If you are training to become an airline pilot, then you have a challenging and exciting career ahead of you. There is nothing like your first flight. For every pilot, the most exhilarating moment of all comes when you realise that you are are the only person who can get the plane back on the ground safely. When you have done this, you will have achieved something that very few other people have.
In this blog, we’ll show you what qualifications you need to become a pilot, and take you through some of the steps required to qualify for the role.
In order to begin training as an airline pilot, you’ll generally need at least 5 GCSE’s from A to C, with English and Maths included. You will also need at least two A-levels, and ideally this will include Maths and Physics. Although a University degree is not required, it is extremely useful if you are in possession of a degree in a related field such as Aviation Management or Aircraft Engineering. These courses typically provide a good introduction to the theoretical side of pilot training.
Licenses and Training
In order to qualify as a commercial airline pilot then it is required that you hold an ATPL (Airline Transport Pilot Licence). Initially, this is known as a Frozen ATPL. Students from flight school will generally graduate with both a CPL (Commercial Pilot Licence) and an IR (Instrumental Rating). Together, these combine to make a Frozen ATPL. In order to ‘unfreeze’ your ATPL, you will need to accumulate 1500 hours of flight time, in which case you will be issued with a full ATPL. Once you have achieved this, you will be qualified to captain commercial planes yourself.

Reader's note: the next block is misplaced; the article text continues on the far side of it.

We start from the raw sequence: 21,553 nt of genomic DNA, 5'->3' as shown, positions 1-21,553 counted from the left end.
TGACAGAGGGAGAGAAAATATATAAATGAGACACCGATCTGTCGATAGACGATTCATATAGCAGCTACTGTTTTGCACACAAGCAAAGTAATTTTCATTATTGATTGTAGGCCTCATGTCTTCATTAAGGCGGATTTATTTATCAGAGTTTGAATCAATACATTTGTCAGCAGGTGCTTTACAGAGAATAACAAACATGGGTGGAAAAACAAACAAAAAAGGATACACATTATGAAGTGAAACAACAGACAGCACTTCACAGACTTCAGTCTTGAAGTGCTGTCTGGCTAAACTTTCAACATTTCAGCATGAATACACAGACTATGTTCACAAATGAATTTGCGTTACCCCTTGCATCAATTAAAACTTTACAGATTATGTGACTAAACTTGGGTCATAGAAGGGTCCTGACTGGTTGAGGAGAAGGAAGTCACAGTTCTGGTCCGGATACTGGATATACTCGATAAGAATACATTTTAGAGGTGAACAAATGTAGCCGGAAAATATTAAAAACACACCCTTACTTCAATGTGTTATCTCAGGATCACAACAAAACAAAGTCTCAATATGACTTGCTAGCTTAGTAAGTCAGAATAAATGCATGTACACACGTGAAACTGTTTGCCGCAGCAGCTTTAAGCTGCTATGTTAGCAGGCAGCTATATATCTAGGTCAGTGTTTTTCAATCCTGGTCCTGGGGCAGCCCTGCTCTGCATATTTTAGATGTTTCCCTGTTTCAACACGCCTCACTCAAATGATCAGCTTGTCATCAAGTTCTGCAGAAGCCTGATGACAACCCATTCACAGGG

Prior to taking any training, it is recommended that you take the CAA Class One Medical Test. All pilots must pass this medical check in order to achieve their ATPL. Here at How2Become, we also have a fantastic and comprehensive Airline Pilot Psychometric Testing Bundle which will give you experience in the type of things you will be tested on during the selection process,
Routes into the ATPL
There are two main ways to achieve an ATPL. These are:
- Module based training. This is offered by the majority of training providers, and is carried out in large segments, with gaps in between. The course incorporates both practical and theoretical based training, the latter of which can either be completed within the classroom setting or as long distance learning course; giving the student time to work in between. The module based training is a more affordable option for students, as it allows them to hold down a full time job whilst they are taking it. However, in order to undergo this training route you must already hold a private pilot license, and have completed 150 hours+ of flying before the practical element of the course begins. The modular route requires the participant to take more initiative, as it requires greater amounts of self-discipline and study.
- Integrated courses. This course is more intensive than the modular training, and takes around 18-20 months to complete. The course will be taken with a flight training provider, and like the modular training, incorporates a mixture of theoretical study and practical flying based experience. Unlike the modular training, you won’t need any previous experience for this route. The majority of providers are experienced in taking on all kinds of students, whether they have zero hours of flight time or 100+ hours. The disadvantage of this course is that it is extremely expensive, and costs can range from £80,000 to £90,000 depending on the training provider.
You can find a comprehensive list of CAA approved training providers on the CAA website Once you have completed your training, you will be ready to start applying for jobs.
In our fantastic guide, we will take you through the entire process, from what qualifications you need to become a pilot, to psychometric testing and beyond.
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